I think Navarre's senior year was very successful. It was his preceding difficult years that sort of led us to expect another frustrating season in 2003, but he consistently defied those expectations. Perhaps the biggest improvement he made that year was in gaining the composure to take a step up in the pocket to avoid a sack and then fire accurately downfield.
That seemed to be a common recurring event in the 03 season. "Oh shi- that defensive end is bearing down HARD. Navarre is way too slow to avoid this inevitable sack." [Navarre steps up, just out of reach and fires to Avant. First Down!]
Navarre's Junior year was also soild and in fact arguably better than his senior season.
People were way too hard on him.
I wouldn't say it was better than his senior year (he posted career high numbers across the board that year), but it was solid. If that had been his first year as a starter (which was originally the plan), Navarre would probably be remembered much differently. Of course, if he hadn't gotten that experience in 2000 and '01, it's possible he'd have struggled more in '02.
A lot of the hard feelings directed at Navarre were really the product of the fact that he was thrown into a situtation he was not ready to handle. Getting F-d by Henson really put Navarre in a spot he was not ready for.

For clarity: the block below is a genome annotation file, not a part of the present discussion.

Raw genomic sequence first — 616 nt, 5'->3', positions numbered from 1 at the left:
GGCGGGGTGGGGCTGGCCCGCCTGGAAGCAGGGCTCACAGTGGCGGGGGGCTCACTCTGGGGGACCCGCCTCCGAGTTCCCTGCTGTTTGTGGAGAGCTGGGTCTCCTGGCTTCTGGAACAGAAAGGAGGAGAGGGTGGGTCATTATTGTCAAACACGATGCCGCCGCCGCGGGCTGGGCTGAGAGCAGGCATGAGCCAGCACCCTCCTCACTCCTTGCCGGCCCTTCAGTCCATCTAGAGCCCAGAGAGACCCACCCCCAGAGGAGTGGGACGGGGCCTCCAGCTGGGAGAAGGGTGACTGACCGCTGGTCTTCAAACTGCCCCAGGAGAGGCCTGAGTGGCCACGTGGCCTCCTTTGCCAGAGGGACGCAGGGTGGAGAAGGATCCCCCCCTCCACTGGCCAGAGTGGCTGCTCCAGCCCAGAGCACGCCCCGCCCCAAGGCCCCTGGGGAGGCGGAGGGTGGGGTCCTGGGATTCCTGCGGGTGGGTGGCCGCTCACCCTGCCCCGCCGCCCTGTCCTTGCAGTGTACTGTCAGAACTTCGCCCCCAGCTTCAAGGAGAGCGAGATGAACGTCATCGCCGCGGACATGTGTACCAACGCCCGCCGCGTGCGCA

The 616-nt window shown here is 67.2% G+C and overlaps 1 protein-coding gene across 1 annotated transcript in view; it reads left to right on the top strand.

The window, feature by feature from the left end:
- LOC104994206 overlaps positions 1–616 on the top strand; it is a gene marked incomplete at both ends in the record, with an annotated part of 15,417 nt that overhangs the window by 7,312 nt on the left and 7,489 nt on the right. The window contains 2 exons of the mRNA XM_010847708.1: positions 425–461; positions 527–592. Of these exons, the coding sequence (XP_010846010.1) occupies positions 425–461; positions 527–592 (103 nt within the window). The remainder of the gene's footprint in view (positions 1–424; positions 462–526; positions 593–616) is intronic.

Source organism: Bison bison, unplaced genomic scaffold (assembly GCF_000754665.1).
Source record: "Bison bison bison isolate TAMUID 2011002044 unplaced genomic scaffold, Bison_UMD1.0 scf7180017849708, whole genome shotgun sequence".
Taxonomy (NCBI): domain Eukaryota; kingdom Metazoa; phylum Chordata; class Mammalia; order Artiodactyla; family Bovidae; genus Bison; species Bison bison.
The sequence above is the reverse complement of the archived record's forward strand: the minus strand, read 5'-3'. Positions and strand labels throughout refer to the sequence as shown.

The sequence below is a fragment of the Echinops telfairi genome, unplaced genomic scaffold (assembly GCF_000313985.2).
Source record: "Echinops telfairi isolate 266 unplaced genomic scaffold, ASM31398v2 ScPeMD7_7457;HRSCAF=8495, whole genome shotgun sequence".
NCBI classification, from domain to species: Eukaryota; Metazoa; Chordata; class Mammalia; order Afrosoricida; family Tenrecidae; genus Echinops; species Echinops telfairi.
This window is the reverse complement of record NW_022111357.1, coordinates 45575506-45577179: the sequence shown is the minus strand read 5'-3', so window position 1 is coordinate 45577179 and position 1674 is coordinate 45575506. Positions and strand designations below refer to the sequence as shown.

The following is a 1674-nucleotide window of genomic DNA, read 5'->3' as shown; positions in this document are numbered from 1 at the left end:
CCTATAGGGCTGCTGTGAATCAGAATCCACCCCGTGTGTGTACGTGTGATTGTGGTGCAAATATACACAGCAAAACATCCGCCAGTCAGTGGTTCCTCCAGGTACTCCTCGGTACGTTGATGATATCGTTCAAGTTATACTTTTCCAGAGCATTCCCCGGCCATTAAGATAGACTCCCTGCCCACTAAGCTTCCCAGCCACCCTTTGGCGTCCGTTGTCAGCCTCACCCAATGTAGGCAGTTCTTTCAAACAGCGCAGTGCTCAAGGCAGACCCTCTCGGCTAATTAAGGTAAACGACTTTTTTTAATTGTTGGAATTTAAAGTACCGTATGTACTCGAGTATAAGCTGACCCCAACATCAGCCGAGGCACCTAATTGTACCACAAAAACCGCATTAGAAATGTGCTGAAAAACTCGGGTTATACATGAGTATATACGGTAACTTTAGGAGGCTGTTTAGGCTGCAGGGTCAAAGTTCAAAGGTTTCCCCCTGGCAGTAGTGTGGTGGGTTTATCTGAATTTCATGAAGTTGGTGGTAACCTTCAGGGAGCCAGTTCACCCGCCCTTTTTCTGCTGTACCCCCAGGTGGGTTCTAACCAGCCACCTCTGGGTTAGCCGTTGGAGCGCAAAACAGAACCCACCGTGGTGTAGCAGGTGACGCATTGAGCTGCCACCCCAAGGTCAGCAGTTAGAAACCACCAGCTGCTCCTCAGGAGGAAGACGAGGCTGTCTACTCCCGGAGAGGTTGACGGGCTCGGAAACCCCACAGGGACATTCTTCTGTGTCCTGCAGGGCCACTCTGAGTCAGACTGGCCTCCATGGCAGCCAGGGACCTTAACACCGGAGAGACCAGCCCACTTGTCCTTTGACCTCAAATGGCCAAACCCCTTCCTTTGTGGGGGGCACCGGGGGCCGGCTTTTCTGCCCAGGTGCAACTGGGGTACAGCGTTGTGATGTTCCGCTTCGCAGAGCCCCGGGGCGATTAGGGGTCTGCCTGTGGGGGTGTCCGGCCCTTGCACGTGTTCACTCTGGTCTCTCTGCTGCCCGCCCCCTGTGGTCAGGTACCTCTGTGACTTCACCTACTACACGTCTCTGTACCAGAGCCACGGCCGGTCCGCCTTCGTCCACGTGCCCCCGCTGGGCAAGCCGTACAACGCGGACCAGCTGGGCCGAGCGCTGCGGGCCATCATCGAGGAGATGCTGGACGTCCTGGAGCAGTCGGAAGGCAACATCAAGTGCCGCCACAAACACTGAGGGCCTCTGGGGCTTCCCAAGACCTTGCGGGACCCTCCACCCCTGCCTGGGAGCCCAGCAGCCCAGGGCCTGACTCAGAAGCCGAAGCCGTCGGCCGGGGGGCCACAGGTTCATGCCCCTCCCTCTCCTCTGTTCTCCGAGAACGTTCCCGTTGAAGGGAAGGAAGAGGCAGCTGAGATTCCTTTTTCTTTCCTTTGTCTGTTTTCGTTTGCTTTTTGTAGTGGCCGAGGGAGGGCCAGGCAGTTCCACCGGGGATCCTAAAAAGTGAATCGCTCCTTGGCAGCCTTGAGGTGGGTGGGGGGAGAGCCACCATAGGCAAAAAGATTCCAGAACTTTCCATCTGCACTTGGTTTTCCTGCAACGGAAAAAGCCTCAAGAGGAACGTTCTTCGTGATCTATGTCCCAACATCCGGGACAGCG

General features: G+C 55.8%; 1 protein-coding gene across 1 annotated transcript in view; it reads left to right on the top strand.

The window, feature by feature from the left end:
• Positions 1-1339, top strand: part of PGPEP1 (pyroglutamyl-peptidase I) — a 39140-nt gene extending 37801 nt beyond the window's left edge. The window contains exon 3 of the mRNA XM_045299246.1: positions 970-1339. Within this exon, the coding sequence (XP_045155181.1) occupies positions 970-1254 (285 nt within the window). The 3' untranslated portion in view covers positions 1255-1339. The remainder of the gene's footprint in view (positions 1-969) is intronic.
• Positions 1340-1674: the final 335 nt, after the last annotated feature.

It's like getting mad at Sheridan in 2008.
Navarre did progress to the point that he was a legit upper-half Big Ten QB by his senior year. His picks against OSU are a horrendous memory, and the large number of batted balls for a guy his height are some of the negative memories I have. But his comeback and TD reception against Minnesoata still stand out to this day and his hard work and progression over the course of his career leave him to me as a real net plus to the program.
While he had a tendency to have way too many passes batted down for being as tall as his imaginary friend, he had one of the prettiest deep balls I've ever seen thrown. Guy took way more flack than he deserved. The guy wore cement cleats, but thats what you get from a player that a lot of people thought would play DE at Michigan.
Had the chance to ask a UM coach about Navarre and the batted ball syndrome, and he commented that at the time the crossing routes that UM ran were 5-7 yards shorter than most teams ran, by design, thus resulting in less room to 'float' a ball in. It made sense at the time, but didn't make me feel any better that a QB standing just a shade under 8 feet tall got balls batted down.